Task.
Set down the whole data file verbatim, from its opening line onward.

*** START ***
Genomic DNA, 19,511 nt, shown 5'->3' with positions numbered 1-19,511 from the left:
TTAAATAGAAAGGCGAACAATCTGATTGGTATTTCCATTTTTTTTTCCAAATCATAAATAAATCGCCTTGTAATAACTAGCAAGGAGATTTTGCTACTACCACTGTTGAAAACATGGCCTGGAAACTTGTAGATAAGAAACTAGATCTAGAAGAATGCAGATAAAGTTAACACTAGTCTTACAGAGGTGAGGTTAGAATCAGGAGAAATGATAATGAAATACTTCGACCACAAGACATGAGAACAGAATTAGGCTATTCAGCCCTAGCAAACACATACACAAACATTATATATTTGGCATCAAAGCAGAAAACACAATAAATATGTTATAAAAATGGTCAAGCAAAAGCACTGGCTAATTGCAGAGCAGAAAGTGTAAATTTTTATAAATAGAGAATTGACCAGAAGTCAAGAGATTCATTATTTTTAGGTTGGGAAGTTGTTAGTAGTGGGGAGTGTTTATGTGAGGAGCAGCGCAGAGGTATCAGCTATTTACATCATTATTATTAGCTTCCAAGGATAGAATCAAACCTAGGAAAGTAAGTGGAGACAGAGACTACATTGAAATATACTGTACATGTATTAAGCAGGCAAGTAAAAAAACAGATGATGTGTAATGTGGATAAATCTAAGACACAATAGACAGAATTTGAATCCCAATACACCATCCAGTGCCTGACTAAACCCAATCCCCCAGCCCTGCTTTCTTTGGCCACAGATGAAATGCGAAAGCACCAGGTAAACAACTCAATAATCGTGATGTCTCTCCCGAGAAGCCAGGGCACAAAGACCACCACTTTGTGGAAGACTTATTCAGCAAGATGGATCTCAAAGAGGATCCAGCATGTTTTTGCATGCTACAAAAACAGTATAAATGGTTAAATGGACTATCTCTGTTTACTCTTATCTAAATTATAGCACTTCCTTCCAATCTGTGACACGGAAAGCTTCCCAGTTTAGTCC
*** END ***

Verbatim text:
Genomic DNA, 19,511 nt, shown 5'->3' with positions numbered 1-19,511 from the left:
TTAAATAGAAAGGCGAACAATCTGATTGGTATTTCCATTTTTTTTTCCAAATCATAAATAAATCGCCTTGTAATAACTAGCAAGGAGATTTTGCTACTACCACTGTTGAAAACATGGCCTGGAAACTTGTAGATAAGAAACTAGATCTAGAAGAATGCAGATAAAGTTAACACTAGTCTTACAGAGGTGAGGTTAGAATCAGGAGAAATGATAATGAAATACTTCGACCACAAGACATGAGAACAGAATTAGGCTATTCAGCCCTAGCAAACACATACACAAACATTATATATTTGGCATCAAAGCAGAAAACACAATAAATATGTTATAAAAATGGTCAAGCAAAAGCACTGGCTAATTGCAGAGCAGAAAGTGTAAATTTTTATAAATAGAGAATTGACCAGAAGTCAAGAGATTCATTATTTTTAGGTTGGGAAGTTGTTAGTAGTGGGGAGTGTTTATGTGAGGAGCAGCGCAGAGGTATCAGCTATTTACATCATTATTATTAGCTTCCAAGGATAGAATCAAACCTAGGAAAGTAAGTGGAGACAGAGACTACATTGAAATATACTGTACATGTATTAAGCAGGCAAGTAAAAAAACAGATGATGTGTAATGTGGATAAATCTAAGACACAATAGACAGAATTTGAATCCCAATACACCATCCAGTGCCTGACTAAACCCAATCCCCCAGCCCTGCTTTCTTTGGCCACAGATGAAATGCGAAAGCACCAGGTAAACAACTCAATAATCGTGATGTCTCTCCCGAGAAGCCAGGGCACAAAGACCACCACTTTGTGGAAGACTTATTCAGCAAGATGGATCTCAAAGAGGATCCAGCATGTTTTTGCATGCTACAAAAACAGTATAAATGGTTAAATGGACTATCTCTGTTTACTCTTATCTAAATTATAGCACTTCCTTCCAATCTGTGACACGGAAAGCTTCCCAGTTTAGTCC